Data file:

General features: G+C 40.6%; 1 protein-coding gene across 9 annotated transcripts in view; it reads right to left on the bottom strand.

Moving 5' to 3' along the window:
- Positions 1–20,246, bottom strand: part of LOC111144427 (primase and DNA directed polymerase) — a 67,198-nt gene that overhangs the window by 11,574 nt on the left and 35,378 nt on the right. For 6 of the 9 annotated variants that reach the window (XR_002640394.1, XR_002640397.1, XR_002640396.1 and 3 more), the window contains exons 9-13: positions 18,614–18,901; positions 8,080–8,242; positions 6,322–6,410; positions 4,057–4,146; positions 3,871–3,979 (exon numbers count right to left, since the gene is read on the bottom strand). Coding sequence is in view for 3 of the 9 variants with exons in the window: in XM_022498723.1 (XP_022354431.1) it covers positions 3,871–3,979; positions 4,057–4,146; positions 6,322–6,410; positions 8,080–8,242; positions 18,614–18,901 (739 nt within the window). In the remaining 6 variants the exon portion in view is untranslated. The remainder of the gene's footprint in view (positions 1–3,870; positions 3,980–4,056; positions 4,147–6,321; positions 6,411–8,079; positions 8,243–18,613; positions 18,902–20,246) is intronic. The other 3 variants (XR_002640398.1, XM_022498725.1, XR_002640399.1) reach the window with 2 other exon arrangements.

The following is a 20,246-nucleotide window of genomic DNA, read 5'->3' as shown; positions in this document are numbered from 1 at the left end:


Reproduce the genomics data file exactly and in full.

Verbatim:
General features: G+C 40.6%; 1 protein-coding gene across 9 annotated transcripts in view; it reads right to left on the bottom strand.

Moving 5' to 3' along the window:
- Positions 1–20,246, bottom strand: part of LOC111144427 (primase and DNA directed polymerase) — a 67,198-nt gene that overhangs the window by 11,574 nt on the left and 35,378 nt on the right. For 6 of the 9 annotated variants that reach the window (XR_002640394.1, XR_002640397.1, XR_002640396.1 and 3 more), the window contains exons 9-13: positions 18,614–18,901; positions 8,080–8,242; positions 6,322–6,410; positions 4,057–4,146; positions 3,871–3,979 (exon numbers count right to left, since the gene is read on the bottom strand). Coding sequence is in view for 3 of the 9 variants with exons in the window: in XM_022498723.1 (XP_022354431.1) it covers positions 3,871–3,979; positions 4,057–4,146; positions 6,322–6,410; positions 8,080–8,242; positions 18,614–18,901 (739 nt within the window). In the remaining 6 variants the exon portion in view is untranslated. The remainder of the gene's footprint in view (positions 1–3,870; positions 3,980–4,056; positions 4,147–6,321; positions 6,411–8,079; positions 8,243–18,613; positions 18,902–20,246) is intronic. The other 3 variants (XR_002640398.1, XM_022498725.1, XR_002640399.1) reach the window with 2 other exon arrangements.

The following is a 20,246-nucleotide window of genomic DNA, read 5'->3' as shown; positions in this document are numbered from 1 at the left end: